Thursday, October 11, 2012

New York City’s Newest Experiment in Test Fraud: Its New Test for Admission into Public Schools’ Gifted and Talented Program for Kindergarteners

By Nicholas Stix

If you have a dark sense of humor, my VDARE colleague Steve Sailer has done a send-up of a straight-faced Wall Street Journal story on the city’s new, multimillion-dollar testing boondoggle. The scam’s supporters claim it will get more black kids into gifted and talented programs through being more abstract and less verbal, which as Steve sardonically suggests, is a recipe for disaster.

As a result, they expressed the hope that it would “improve the diversity of students that are recognized as gifted and talented,” said Adina Lopatin, the deputy chief academic officer for the city's Department of Education. City officials said they were currently compiling data on the program's racial breakdown but students who qualified tended to be concentrated in wealthier districts. Areas such as the South Bronx produced few candidates.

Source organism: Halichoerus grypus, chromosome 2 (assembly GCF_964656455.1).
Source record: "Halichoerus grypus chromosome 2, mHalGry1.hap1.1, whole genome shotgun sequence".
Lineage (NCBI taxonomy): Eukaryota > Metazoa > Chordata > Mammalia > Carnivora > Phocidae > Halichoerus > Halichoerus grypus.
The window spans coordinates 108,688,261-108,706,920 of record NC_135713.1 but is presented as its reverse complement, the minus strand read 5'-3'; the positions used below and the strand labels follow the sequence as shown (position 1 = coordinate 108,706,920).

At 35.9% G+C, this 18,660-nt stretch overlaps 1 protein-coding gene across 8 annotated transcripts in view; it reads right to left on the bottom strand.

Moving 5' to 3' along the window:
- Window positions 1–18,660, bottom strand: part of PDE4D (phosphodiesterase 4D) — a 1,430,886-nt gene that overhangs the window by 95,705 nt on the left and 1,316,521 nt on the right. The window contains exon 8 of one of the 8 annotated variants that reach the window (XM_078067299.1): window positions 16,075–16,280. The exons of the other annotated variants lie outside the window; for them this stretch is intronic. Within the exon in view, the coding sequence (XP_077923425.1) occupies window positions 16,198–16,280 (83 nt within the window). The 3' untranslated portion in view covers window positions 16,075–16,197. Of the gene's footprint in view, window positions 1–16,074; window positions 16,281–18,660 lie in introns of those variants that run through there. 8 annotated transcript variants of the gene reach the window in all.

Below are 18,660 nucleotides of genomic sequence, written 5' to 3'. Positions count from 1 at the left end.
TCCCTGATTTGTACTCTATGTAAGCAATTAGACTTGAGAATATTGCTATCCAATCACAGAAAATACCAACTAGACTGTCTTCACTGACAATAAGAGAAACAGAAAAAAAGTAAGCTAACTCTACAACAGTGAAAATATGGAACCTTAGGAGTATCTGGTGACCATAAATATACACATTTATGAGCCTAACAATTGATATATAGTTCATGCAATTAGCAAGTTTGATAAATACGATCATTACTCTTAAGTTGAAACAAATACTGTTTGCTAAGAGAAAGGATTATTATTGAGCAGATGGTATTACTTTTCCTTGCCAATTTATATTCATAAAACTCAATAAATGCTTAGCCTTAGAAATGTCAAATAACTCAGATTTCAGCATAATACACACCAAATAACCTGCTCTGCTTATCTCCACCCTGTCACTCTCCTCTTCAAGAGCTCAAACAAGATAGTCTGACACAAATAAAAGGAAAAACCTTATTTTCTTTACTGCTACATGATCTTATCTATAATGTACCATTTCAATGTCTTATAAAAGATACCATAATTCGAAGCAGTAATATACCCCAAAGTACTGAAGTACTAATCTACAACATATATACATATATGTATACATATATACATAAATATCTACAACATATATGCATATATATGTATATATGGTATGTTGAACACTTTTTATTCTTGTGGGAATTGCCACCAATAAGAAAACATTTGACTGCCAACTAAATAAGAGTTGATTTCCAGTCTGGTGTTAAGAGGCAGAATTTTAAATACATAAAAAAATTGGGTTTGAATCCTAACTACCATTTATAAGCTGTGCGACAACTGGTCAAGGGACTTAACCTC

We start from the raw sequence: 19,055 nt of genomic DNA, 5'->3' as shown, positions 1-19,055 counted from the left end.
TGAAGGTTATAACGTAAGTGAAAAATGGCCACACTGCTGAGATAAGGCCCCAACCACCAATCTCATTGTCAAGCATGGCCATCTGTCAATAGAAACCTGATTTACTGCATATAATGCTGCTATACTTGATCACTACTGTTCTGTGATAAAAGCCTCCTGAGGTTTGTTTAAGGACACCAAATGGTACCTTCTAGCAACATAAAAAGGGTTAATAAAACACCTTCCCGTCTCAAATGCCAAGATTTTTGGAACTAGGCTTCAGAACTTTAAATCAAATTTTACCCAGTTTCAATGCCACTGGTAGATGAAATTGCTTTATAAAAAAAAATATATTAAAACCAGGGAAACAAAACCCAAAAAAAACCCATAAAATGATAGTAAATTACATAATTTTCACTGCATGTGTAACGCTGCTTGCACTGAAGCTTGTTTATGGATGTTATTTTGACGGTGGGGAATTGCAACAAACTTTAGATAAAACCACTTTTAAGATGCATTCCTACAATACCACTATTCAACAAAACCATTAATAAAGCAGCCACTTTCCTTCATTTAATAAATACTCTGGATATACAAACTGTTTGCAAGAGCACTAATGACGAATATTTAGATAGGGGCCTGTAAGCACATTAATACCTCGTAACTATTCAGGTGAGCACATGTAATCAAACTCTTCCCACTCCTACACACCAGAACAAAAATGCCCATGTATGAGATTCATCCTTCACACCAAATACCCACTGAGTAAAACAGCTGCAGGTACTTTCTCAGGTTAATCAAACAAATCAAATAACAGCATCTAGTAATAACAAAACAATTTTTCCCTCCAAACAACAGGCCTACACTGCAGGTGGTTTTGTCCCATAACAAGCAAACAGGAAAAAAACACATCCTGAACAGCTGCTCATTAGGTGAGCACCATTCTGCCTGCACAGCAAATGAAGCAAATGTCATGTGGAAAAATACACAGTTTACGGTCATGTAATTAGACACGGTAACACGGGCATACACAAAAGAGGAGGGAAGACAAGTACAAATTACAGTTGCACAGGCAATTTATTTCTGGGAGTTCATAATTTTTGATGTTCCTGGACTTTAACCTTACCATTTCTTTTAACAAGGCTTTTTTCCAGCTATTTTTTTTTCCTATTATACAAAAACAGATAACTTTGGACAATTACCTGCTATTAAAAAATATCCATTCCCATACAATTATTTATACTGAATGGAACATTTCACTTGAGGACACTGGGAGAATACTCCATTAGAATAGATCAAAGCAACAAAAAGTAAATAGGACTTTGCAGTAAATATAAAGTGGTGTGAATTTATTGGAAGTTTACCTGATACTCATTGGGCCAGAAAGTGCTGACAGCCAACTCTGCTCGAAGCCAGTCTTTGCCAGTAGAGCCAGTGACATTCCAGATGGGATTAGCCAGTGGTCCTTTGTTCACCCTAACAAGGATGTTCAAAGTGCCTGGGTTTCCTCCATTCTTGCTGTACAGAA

Some experts have raised doubts about the NNAT's ability to create a racially balanced class. Several studies show the test produces significant scoring gaps between wealthier white and Asian children and their poor, minority counterparts.
As the father of a New York City public school student who is officially recognized as gifted and talented, I happen to have intimate experience with the mechanics of how the New York City Department of Education handles these things. The black kids will do fine, because the DOE will simply cheat, the way it now routinely does in such matters.

I won’t get into specifics just yet, because I’ve been sketching out and thinking through a column on the New York City public schools for three years now, which I promise to finish before the millennium ends.

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